Not only TAMs, but also cancer cells themselves can be extremely plastic, a canonical example of which is epithelial-mesenchymal plasticity, i.e., cancer cells can undergo varying degrees of Epithelial-Mesenchymal Transition (EMT) and its reverse Mesenchymal-Epithelial Transition (MET) (26, 27). EMT/MET has been associated with metastasis (28), chemoresistance (29), tumor-initiation potential (30), resistance against cell death (31), and evading the immune system (32).
Importantly, macrophages and cancer cells can interact with and influence the behavior of one another, as shown by many in vitro experiments. Specifically, some epithelial cancer cells are capable of polarizing monocytes into M1-like macrophages (33). Forming a negative feedback loop, these M1-like macrophages can decrease the confluency of the cancer cells that polarized them (33). Moreover, pre-polarized M1 macrophages can induce senescence and apoptosis in human cancer cell lines A549 (34) and MCF-7 (35). Intriguingly, factors released by apoptosis of cancer cells can convert M1 macrophages into M2-like macrophages (35), thus switching macrophage population from being tumor-suppressive to being tumor-promoting. On the other hand, mesenchymal cancer cells can polarize monocytes into M2-like macrophages (33, 36, 37), that can in turn assist EMT (37, 38). Thus, the interaction network among macrophages and cancer cells is formidably complex, and the emergent dynamics of these interactions can be non-intuitive (39) yet are often crucial in deciding the success of therapeutic strategies targeting cancer and/or immune cells. For example, even if TAMs at some time can be converted exogenously to M1-like macrophages, if most cancer cells still tend to polarize monocytes to TAMs, other coordinated perturbations may be needed at different time-points to restrict the aggressiveness of the disease.
Here, we develop mathematical models to capture the abovementioned set of interactions among cancer cells in varying phenotypes (epithelial and mesenchymal) and macrophages of different polarizations (M1-like and M2-like). We characterize the multiple steady states of the network that can be obtained as a function of different initial conditions and key parameters, and thus analyze various potential compositions of cellular populations in the tumor microenvironment. This in silico co-culture system can not only help explain in vitro multiple experimental observations and clinical data, but also help acquire novel insights into designing effective therapeutic strategies aimed at cancer cells and/or macrophages.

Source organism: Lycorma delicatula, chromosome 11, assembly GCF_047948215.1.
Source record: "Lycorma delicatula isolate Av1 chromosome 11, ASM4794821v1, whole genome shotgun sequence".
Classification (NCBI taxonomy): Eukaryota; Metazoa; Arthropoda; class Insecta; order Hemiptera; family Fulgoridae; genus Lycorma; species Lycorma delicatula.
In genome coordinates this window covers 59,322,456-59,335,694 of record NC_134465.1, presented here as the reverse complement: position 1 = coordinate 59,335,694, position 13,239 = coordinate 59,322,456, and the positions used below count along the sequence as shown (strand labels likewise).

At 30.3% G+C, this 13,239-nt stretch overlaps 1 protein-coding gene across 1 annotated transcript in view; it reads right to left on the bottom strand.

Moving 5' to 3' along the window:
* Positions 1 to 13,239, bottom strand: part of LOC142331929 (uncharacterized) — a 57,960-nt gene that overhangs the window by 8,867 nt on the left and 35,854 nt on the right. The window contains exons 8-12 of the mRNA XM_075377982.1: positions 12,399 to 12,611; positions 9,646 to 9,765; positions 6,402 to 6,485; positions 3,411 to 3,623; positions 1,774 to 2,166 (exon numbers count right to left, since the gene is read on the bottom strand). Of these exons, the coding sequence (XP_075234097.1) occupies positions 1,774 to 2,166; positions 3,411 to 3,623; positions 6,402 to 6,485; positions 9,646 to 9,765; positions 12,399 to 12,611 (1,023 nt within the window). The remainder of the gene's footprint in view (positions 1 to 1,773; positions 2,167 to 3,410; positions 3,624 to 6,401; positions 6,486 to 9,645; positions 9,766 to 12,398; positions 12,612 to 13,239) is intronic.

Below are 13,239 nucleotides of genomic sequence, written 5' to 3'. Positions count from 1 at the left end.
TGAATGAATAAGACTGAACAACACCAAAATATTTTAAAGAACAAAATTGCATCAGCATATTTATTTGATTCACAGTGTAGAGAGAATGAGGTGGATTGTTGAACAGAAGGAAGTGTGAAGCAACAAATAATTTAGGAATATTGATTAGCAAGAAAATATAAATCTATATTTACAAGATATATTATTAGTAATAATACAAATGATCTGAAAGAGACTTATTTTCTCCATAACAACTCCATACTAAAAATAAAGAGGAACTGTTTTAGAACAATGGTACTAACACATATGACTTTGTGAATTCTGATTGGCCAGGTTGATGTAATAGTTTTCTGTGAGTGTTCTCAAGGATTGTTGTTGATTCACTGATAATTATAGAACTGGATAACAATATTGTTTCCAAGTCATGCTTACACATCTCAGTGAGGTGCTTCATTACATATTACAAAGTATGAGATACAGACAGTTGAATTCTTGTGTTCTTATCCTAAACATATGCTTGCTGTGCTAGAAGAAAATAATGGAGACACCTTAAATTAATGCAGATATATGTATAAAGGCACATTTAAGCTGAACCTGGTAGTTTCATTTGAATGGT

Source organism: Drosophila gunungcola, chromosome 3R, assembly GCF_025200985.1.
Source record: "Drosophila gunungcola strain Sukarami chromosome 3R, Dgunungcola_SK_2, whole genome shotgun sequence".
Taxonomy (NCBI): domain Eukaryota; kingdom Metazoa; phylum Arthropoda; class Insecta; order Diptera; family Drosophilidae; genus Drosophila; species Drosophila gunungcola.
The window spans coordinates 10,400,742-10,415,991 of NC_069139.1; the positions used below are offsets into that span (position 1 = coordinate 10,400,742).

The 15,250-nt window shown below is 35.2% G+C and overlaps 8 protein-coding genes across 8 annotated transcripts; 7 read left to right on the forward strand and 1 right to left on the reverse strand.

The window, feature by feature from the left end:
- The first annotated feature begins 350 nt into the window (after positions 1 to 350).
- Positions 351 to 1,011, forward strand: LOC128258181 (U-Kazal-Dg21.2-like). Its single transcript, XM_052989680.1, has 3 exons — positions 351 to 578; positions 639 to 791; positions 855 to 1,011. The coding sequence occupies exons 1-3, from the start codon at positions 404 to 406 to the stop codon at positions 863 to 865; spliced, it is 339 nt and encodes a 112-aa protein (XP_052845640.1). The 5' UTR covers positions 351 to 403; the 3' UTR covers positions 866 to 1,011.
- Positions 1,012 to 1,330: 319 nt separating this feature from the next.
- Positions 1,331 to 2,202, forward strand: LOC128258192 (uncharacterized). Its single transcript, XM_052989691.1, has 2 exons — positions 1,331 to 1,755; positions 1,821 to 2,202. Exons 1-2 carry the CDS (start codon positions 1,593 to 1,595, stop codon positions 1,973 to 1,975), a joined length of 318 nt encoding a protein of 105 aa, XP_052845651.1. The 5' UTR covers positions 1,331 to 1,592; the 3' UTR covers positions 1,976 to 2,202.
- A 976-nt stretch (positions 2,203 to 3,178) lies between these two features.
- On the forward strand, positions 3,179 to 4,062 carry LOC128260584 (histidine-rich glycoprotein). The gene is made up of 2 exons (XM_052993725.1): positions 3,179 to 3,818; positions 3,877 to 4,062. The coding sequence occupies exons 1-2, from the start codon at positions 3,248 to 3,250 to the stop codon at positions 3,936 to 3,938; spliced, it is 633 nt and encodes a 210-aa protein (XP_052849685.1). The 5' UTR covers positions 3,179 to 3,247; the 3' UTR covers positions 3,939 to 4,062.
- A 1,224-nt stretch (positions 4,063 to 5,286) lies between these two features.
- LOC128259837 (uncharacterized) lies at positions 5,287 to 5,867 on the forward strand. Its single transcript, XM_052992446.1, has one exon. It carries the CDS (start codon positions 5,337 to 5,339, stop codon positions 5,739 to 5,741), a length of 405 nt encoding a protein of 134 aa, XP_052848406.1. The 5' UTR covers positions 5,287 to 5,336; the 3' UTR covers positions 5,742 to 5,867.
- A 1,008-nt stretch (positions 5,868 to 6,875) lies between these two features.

Crosstalk Among Cancer Cells and Macrophages Can Lead to Two Distinct Categories of Steady States
We first considered the following interactions in setting up our mathematical model: (a) proliferation of epithelial and mesenchymal cells (but not that of monocytes M0, or macrophages M1 and M2), (b) EMT promoted by M2-like macrophages and MET promoted by M1-like macrophages, (c) polarization of monocytes (M0) to M1-like cells aided by epithelial cells, and that to M2-like cells aided by mesenchymal cells, (d) induction of senescence in epithelial cells by M1-like macrophages (Figure 1A). No inter-conversion among M1-like and M2-like macrophages or cell-death of macrophages is considered here in this model (hereafter referred to as “Model I”; see section Methods).
Figure 1. Cancer-immune interplay can give rise to the co-existence of two types of steady states. (A) Interaction network for Model I. Conversions between cells are indicated by solid lines. Cell proliferation is indicated by dashed lines. Inhibition (in black) and activation (in red) is indicated by dotted lines. (B) Steady states of the epithelial population are plotted as a function of M2-like macrophage population. Stable steady states are plotted in solid blue lines and unstable steady states are plotted in dotted red line. The key parameters are as indicated. (C) As the cooperativity of epithelial cancer cells in their resistance of M2-promoted EMT is reduced, i.e., k = 4, 3, 2 (blue, cyan, and light-green line), the overlapped region between state I and II shrinks and then disappears. Increasing the cooperativity of M2-promoted EMT or M1-promoted MET, i.e., m and n increase from 1 to 2, can expand the overlapped region (between state I and II) of the system (dark-green lines). Stable steady states are plotted in solid lines and unstable steady states are plotted in dotted lines. (D) As the total number of macrophages (Mc) increases, the overlapped region (between state I and II) of the system shrinks and then disappears.